• This is a rush transcript from "Your World With Neil Cavuto," November 27, 2008. This copy may not be in its final form and may be updated.

    BRIAN SULLIVAN, GUEST HOST: Well, as you gather around the table or perhaps get ready to nap off the effect of the turkey, here's something to give thanks for: gas prices keep falling. We just talked about it. The average price of a gallon now well below $2, and that should, should act as a stealth tax cut and put more money into your pockets.

    Will those savings translating into higher holiday sales? Let's ask someone knows. Ed Schmults is the CEO of famed toy store FAO Schwarz, and he joins us now.

    Hey, welcome.

    EDWARD SCHMULTS, CEO, FAO SCHWARZ: Thank you.

    Video: Watch the interview

    SULLIVAN: Happy Thanksgiving. First off, are you going to be offering any door buster specials, or is everything kind of a door buster there at FAO?

    SCHMULTS: We do not play that game, that's the larger retailers have so much more marketing dollars. And as you said in that story, people are looking for gadgets. We will have some special offers for our customers in our stores and online and in our Macy's shops this weekend. But we do not have people lining up at 4:00 in the morning.

    SULLIVAN: Now every time I am dragged into your flagship here just off Central Park by my daughter, it is also near the Apple Store, which I think probably gives you an extra boost, it is packed, but are people spending?

    SCHMULTS: Well, it is interesting. We had a solid year going right until the end of October. And the last three weeks traffic dropped off dramatically. You asked me a week ago if Santa was coming I might say he would have brought you that lump of coal you mentioned earlier. This week it looks like you might get what you want. Business has picked up appreciably; I think the holiday is here. People are starting to get into the shopping mood, but November was a really scary month, not just for FAO Schwarz.

    SULLIVAN: So the message to the doom and gloomers out there is, yes, Virginia, there will be a Christmas this year?

    SCHMULTS: I have got to believe.

    SULLIVAN: All right. Well, we talked about gas prices. And there are some — I can't remember the exact numbers. But it's something like, you know, for every quarter drop in the price of a gallon of gas, it's an extra $5 a month in people's pockets, or something like that.

    SCHMULTS: Yes.

    SULLIVAN: It is a stealth tax cut, Ed. Do you think that will translate into higher sales?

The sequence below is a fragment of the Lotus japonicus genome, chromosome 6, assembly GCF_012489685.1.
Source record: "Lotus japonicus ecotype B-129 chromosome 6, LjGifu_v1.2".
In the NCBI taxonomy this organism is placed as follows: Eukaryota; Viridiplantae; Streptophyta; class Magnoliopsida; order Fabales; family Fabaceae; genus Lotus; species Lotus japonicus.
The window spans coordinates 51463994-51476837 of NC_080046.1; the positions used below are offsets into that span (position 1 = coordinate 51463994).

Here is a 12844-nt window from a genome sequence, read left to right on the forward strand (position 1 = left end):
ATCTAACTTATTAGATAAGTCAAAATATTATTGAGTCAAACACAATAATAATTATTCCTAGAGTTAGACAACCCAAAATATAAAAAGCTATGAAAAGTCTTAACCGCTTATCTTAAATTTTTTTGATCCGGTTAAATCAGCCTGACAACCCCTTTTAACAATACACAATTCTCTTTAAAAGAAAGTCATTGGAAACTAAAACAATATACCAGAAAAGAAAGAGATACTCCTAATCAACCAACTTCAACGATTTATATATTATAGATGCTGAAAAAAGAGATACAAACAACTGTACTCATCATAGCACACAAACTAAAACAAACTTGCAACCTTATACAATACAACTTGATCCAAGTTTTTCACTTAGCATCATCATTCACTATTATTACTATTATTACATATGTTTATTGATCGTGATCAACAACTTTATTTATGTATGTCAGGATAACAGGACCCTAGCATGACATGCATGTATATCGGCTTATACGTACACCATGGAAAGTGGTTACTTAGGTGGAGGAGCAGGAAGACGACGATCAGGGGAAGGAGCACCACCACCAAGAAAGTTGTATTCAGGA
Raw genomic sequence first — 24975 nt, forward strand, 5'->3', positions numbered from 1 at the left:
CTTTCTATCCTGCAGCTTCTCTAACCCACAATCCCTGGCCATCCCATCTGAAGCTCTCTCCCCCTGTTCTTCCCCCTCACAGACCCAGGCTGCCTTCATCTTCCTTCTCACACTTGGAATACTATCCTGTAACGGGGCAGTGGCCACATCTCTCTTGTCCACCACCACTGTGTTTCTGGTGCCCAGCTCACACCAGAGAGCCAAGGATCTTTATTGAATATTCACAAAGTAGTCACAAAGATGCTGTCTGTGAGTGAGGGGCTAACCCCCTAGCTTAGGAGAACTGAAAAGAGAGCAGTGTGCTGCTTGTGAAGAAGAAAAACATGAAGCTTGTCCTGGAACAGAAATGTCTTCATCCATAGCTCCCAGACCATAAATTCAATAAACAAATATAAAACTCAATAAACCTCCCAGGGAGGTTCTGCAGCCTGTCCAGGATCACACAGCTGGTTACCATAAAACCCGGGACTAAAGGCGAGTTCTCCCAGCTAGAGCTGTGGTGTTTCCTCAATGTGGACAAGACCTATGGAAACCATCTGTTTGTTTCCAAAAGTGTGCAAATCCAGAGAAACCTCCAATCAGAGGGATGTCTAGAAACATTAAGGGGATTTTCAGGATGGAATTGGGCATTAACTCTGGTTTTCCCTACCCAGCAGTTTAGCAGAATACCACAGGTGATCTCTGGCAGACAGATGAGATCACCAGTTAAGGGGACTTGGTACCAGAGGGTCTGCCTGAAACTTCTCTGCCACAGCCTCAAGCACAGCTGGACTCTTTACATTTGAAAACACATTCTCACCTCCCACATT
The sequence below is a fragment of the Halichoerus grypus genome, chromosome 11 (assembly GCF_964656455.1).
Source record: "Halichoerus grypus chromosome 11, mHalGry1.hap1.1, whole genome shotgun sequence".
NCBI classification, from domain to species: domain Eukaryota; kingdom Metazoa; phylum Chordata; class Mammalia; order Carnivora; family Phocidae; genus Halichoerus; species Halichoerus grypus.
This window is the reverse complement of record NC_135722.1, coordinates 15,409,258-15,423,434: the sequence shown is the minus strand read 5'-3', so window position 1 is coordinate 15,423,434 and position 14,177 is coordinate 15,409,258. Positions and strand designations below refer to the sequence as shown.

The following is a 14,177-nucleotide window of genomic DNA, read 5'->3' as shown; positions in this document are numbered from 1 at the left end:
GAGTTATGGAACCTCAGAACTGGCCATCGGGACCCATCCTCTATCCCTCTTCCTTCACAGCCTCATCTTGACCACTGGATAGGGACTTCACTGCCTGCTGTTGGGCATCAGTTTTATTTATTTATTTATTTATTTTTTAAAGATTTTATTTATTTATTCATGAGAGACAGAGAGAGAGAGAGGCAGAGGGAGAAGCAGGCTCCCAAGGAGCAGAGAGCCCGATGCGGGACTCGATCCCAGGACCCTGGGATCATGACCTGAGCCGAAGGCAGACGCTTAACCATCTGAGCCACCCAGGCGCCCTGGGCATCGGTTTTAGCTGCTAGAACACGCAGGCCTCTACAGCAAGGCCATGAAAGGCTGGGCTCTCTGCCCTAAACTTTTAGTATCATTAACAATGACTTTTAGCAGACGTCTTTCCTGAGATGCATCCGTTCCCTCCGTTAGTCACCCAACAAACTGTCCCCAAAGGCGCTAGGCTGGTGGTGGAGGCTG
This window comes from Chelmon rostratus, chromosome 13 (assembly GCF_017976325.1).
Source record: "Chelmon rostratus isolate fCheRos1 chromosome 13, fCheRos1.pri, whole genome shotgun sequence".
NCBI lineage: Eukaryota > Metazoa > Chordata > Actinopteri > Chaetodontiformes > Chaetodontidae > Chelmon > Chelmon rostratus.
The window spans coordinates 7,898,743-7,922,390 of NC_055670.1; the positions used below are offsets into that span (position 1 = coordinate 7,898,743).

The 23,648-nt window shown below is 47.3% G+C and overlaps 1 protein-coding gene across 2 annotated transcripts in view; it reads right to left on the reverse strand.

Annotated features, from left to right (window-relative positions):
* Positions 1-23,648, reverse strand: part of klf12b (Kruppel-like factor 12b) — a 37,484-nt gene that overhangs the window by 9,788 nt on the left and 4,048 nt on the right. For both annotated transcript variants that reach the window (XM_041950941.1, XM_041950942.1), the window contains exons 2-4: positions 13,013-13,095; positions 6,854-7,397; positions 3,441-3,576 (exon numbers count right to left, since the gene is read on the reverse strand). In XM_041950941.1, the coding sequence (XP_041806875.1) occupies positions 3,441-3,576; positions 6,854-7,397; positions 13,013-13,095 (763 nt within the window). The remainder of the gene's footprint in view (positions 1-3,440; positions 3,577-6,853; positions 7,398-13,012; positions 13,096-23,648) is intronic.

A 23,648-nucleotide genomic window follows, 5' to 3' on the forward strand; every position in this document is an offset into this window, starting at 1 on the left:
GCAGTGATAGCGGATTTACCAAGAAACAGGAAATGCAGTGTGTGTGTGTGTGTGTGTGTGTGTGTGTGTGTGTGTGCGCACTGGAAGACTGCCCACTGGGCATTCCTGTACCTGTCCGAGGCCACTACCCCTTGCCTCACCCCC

SCHMULTS: I do not know. I'd like to believe so. It is a very efficient tax cut, because that money gets there quickly, the government takes its time.

    SULLIVAN: Yes, it doesn't have to go through the government, we get it right back at the pump.

    SCHMULTS: Right. But I think the — what happened last year or earlier this year was so scary, you know, people are not rushing out to buy hummers because of that. I think you're seeing a societal change. Some of that will go to pockets of customers. I think across this country, I'm excited about our Macy's opportunities, because those people are driving. It's relatively less expensive now to go visit a Macy's and stock up on things.

    Here in New York City, people use mass transit that is probably less of an impact. But I don't think all of that is going to go retail sales. Some of it is going to go to pay down debt, make people feel more secure in this weak economy.

    SULLIVAN: All right. Well, I know she is not watching, because I can't compete with Little Bear. So I can talk about it. What am I buying my daughter for Christmas this year? What's hot?

    SCHMULTS: We've got a lot of interesting things that are really hot. The hottest thing, and I have been at the company over three years now, we have a make your own Muppet Whatnot Workshop. You come into our store...

    SULLIVAN: Can you say that 10 times fast.

    (LAUGHTER)

    SCHMULTS: All right. Fao.com, and you can get a Muppet kit. You can build your own Muppet, hair, eyes, nose, wild outfit. The Whatnots, as you recall, are those crazy characters in the background of the movies, twice our aggressive presentation — sorry, aggressive sales expectation. Adults and kids are buying this, fantastic...

    (CROSSTALK)

    SULLIVAN: The Whatnot Muppet...

    SCHMULTS: Workshop.

    SULLIVAN: Workshop.

    SCHMULTS: Huge.

    SULLIVAN: And Beaker, you know, we'll move on past Beaker. What else is going to be hot?

    SCHMULTS: We have got a lot of items under $20 this year. And these are sort of classic toys, FAO Schwarz...

    SULLIVAN: That is obviously by design.

    SCHMULTS: Yes, and we started this last year. Items under $20, FAO Schwarz branded number one item, the old Jack-in-the-Box. I think it makes people feel good. It's a classic toy. Bear pops up, everybody is happy, we're selling a lot of that...

    (CROSSTALK)

    SULLIVAN: Not to be a Scrooge, but this year more than most we have seen a number of lead paint scares, many toys from China, have had concerns, and there are parents out there that are worried.

    SCHMULTS: Sure.

    SULLIVAN: Are you carrying more American-made or non-toxic-type products?

    SCHMULTS: Well, all of our toys are non-toxic. We are very proud that last summer other than Thomas the Tank Engine, we did not carry any of those toys that were recalled. So we tend to focus on quality toys at FAO Schwarz. Having said that, we do have an expanded line of green toys, these are organic Teddy Bears for infants, wooden toys that are sustainably harvested and painted with a water-based paints or soy-based paints, things like that. Those are doing very well for us this holiday season.

    SULLIVAN: All right. Ed Schmults, CEO of FAO Schwarz, have a happy holiday season. I know tomorrow is Black Friday, it's a big day, some come back and talk to us about how things are going.

    SCHMULTS: Thanks very much.